Environment Law — General Principles of Environmental Law — Precautionary Principle/Sustainable Development/Inter-Generational Equity Principle — Delhi Metro — Providing effective transportation vis-à-vis ecology — Phase IV of MRTS Project: Earlier phases of project had already resulted in loss of vegetation as well as flora and fauna in certain areas. Phase IV of MRTS Project may be a further threat to the ecology of NCT of Delhi/NCR. Effectuation of precautionary principle as well as principle of sustainable development, by ensuring citizens’ participation in the preservation of the environment and ecology, emphasized. Directions issued regarding role, involvement and collective responsibility of civil society without ignoring importance of governmental responsibility for reafforestation. [T.N. Godavarman Thirumulpad, In re v. Union of India, (2022) 4 SCC 289]

Hindu Succession Act, 1956 — Ss. 14(1) & (2) and S. 30: A restricted estate can be created by a will in favour of a female, so long as it is a new and independent right and does not amount to the recognition of a pre-existing right as per the principles laid down in V. Tulasamma, (1977) 3 SCC 99. Objective of S. 14(1) is to create an absolute interest in case of a limited interest of wife where such limited estate owes its origin to the law as it stood then. Objective cannot be that a Hindu male who owned self-acquired property is unable to execute a will giving a limited estate to a wife if all other aspects including maintenance are taken care of. If it is held so it would imply that if wife is disinherited under will it would be sustainable but if a limited estate is given it would mature into an absolute interest irrespective of intent of testator. That cannot be objective of S. 14(1). [Jogi Ram v. Suresh Kumar, (2022) 4 SCC 274]

Income Tax Act, 1961 — S. 40(a)(ii-b) (as inserted by Finance Act, 17 of 2013) — Income chargeable under head “profits and gains of business or profession” — Amount levied exclusively on State-owned undertaking: Claim as deduction in books of State-owned undertaking is not permissible and same is liable to income tax. Gallonage fee, licence fee and shop rental (kist), held, are in the nature of fees imposed under Abkari Act of 1902. These are fees payable for licences granted in favour of State-owned undertakings. Aspect of “exclusivity” under S. 40(a)(ii-b), held, has to be viewed from nature of undertaking on which levy is imposed and not on number of undertakings on which levy is imposed. Hence, held, S. 40(a)(ii-b) applicable to all of the abovesaid fees. [Kerala State Beverages Manufacturing & Marketing Corpn. Ltd. v. CIT, (2022) 4 SCC 240]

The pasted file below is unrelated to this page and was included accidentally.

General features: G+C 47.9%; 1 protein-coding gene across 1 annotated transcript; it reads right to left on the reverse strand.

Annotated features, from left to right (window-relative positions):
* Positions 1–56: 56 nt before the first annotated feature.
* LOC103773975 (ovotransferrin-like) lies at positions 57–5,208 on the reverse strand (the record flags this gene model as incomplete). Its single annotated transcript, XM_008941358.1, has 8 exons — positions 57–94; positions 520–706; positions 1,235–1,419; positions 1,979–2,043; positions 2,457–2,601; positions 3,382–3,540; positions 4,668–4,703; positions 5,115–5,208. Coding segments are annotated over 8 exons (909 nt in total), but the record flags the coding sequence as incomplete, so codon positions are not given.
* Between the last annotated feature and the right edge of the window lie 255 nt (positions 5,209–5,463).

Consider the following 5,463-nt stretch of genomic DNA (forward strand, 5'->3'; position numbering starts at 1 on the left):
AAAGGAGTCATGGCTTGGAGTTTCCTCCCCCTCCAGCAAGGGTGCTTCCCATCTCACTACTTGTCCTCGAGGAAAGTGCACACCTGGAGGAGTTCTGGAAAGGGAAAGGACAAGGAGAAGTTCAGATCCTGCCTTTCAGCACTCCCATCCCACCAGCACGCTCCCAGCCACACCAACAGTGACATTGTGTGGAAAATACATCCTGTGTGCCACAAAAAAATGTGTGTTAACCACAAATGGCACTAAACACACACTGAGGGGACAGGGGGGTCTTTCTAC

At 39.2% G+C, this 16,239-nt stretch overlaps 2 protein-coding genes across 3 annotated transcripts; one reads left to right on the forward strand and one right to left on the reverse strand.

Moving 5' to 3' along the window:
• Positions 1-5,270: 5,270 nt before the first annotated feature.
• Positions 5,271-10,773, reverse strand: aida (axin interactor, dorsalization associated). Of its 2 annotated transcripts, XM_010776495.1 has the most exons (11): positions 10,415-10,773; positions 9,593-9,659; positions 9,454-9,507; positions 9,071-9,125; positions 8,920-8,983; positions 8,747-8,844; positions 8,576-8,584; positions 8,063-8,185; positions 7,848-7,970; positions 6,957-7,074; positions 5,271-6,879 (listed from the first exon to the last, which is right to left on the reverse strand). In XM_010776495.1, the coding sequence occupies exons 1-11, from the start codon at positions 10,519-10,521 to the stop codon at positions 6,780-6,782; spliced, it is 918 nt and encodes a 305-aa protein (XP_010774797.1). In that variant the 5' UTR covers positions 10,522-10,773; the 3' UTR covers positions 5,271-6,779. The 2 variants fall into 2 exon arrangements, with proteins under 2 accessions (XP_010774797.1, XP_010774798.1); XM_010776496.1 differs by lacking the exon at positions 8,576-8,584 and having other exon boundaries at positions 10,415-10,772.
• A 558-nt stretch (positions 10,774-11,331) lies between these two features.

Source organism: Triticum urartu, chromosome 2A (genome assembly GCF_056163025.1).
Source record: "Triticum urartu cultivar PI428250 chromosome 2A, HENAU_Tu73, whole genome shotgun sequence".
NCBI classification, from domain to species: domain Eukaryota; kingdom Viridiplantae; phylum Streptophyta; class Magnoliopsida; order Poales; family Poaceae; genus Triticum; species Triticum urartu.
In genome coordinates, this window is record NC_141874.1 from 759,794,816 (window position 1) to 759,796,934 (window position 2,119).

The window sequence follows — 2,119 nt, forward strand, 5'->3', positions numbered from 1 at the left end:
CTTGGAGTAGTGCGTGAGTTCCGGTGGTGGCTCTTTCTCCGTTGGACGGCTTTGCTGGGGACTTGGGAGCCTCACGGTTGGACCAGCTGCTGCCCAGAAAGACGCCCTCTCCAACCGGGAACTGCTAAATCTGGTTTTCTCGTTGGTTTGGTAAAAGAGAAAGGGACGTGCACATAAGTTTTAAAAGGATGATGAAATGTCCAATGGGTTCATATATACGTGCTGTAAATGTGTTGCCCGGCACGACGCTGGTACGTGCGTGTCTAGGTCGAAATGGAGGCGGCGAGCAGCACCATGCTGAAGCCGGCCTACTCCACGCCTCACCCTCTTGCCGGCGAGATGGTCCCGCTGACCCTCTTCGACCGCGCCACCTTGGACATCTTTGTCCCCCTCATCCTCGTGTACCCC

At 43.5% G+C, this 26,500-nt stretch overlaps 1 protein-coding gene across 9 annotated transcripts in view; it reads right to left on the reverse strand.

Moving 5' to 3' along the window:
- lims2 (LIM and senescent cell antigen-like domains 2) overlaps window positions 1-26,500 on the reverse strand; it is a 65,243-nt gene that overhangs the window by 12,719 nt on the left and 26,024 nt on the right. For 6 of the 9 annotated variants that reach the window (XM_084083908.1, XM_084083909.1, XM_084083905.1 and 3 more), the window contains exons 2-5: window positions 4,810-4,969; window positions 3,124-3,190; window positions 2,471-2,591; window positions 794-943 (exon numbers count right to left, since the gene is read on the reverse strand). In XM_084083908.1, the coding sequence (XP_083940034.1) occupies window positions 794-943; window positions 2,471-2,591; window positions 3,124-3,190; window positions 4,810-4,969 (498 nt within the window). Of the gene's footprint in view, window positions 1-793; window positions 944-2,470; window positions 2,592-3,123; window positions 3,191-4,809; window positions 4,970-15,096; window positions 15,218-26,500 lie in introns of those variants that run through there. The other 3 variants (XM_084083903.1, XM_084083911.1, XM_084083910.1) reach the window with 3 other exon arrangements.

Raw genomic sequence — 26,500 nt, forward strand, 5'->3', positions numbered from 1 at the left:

Penal Code, 1860 — Ss. 299 and 300 — Whether culpable homicide tantamounts to murder or not: Principles reiterated regarding how to determine whether culpable homicide tantamounts to murder or not. [State of Uttarakhand v. Sachendra Singh Rawat, (2022) 4 SCC 227] 

Public Sector, Government Companies and Statutory Corporations — Employment and Service matters — Pension: Employees of autonomous bodies cannot claim, as a matter of right, same service benefits on a par with government employees merely because such autonomous bodies might have adopted Government Service Rules and/or in Governing Council there may be representative of Government and/or merely because such institution is funded by State/Central Government, more so, when such employees are governed by their own Service Rules and service conditions. State Government and autonomous Board/body cannot be put on a par. [State of Maharashtra v. Bhagwan, (2022) 4 SCC 193] 

Railways and Metros — Financing, Construction and Operation of Projects — Phase IV of Delhi Metro Project: Duties, liabilities and obligations of State Government and Central Government, regarding bearing of operational loss, repayment of loan and sharing of land cost, clarified. [M.C. Mehta v. Union of India, (2022) 4 SCC 317]